Dimitrana Ivanova, maiden name Petrova, was the daughter of a craftsman and trader and of a priest’s daughter. She was born in Rousse, a big city in Bulgaria at the time, and she graduated the high school for girls there. She married Doncho Ivanov in 1914, thus becoming Dimitrana Ivanova.
Because at the time the high school for girls had one grade less than the boys, this would serve as a pretext to deny women access to higher education at the Bulgarian University in Sofia, so Dimitrana had no other choice but to enroll in a foreign university, Zurich University in Switzerland, where she took pedagogy and philosophy classes. Due to several family tragedies and her family’s bankruptcy, she had to return home before her final exam and could not get back to take it, so she did not graduate. She was forced to seek employment and she became a teacher, passing all the legally required exams to become one. As a teacher, Dimitrana’s career was often affected by several discriminatory laws (married women were not allowed to work; later they were permitted to work after getting married, but they had to accept a reduced salary; female teachers had to retire by the age of 40 and the number of female teachers in a certain district could not exceed the number of male teachers). As a result, she got involved in protests against women’s discrimination on behalf of the Women’s Union. She also started contributing to newspapers and engaging in several cultural public activities, supporting the ideas of gender equality and women’s right to vote. She was often criticized, laughed at, bullied for her convictions and actions, but she never backed down.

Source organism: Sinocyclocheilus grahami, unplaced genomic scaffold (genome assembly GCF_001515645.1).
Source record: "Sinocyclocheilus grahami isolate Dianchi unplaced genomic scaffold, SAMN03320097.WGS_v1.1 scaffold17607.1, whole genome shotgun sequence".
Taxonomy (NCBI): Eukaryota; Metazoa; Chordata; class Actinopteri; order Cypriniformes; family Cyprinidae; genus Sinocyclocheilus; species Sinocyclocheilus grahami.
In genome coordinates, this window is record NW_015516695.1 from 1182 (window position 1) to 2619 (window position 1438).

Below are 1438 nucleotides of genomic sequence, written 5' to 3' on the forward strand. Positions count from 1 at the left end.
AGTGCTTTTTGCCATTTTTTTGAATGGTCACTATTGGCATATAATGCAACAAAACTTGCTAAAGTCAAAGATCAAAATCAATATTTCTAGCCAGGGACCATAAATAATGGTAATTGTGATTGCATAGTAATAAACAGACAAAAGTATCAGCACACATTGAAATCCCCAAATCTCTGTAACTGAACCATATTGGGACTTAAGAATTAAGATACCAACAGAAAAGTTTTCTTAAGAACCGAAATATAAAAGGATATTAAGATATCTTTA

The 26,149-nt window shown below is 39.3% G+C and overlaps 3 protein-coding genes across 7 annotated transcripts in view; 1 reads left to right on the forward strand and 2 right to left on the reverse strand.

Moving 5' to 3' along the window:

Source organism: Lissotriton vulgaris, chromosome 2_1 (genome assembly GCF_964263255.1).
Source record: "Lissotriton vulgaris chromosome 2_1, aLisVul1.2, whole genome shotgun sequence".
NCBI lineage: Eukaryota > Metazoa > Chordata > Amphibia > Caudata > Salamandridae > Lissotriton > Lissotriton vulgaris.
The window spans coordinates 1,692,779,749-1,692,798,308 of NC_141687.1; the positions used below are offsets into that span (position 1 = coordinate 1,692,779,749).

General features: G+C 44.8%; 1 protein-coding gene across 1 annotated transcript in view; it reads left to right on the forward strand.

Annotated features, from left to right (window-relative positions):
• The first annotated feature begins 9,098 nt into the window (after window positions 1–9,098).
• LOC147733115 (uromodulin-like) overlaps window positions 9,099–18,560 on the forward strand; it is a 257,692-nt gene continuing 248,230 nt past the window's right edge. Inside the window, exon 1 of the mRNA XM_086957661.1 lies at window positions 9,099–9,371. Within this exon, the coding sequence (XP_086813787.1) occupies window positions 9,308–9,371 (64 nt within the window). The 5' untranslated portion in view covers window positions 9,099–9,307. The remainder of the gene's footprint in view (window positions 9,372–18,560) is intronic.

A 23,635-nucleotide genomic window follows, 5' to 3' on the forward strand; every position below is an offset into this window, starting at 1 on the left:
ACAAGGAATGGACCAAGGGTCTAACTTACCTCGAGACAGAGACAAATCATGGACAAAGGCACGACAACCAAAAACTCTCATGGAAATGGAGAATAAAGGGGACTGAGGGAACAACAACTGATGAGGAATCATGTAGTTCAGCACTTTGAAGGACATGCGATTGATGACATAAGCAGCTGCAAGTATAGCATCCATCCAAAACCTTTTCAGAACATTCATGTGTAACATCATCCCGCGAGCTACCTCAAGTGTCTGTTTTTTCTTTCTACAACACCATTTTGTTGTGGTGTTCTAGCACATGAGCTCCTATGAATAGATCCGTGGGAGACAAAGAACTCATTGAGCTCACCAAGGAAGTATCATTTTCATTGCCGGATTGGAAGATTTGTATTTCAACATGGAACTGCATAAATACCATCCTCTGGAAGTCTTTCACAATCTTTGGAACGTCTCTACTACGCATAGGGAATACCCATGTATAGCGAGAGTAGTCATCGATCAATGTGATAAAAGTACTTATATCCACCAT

In 1921 she placed a request to enroll in the Law Faculty at Sofia University, but she was rejected on discriminatory grounds and without recognition of her studies abroad or the competencies she had proved as a teacher by taking numerous exams. After pleading her case at the Ministry of Education and then in the Administrative Court, she finally obtained the right to enroll at the University under the condition of retaking the high school final exams. Despite this attempt to humiliate her, she took the exam at the same high school she had been teaching for more than a decade and finally went to university. She graduated the Sofia University in 1927, becoming even more determined to fight against discrimination and injustice. She became the chairwoman of the Women’s Union in 1926, keeping the position for 18 years and fighting for women’s rights to an education, to work, and to vote.
In the years after 1944, Dimitrana Ivanova suffered wrong-doings again, this time by the hand of the communist regime, being imprisoned under unproven accusations and without trial, disbarred from the practice of law, stripped of her journalist license, so her public career ended, but she never stopped sending letters and did whatever she could to defend herself and the rights of women.
Dimitrana Ivanova’s life story is proof that the gender equality we have reached in Europe today would never have been possible without the efforts of brave and relentless women from everywhere.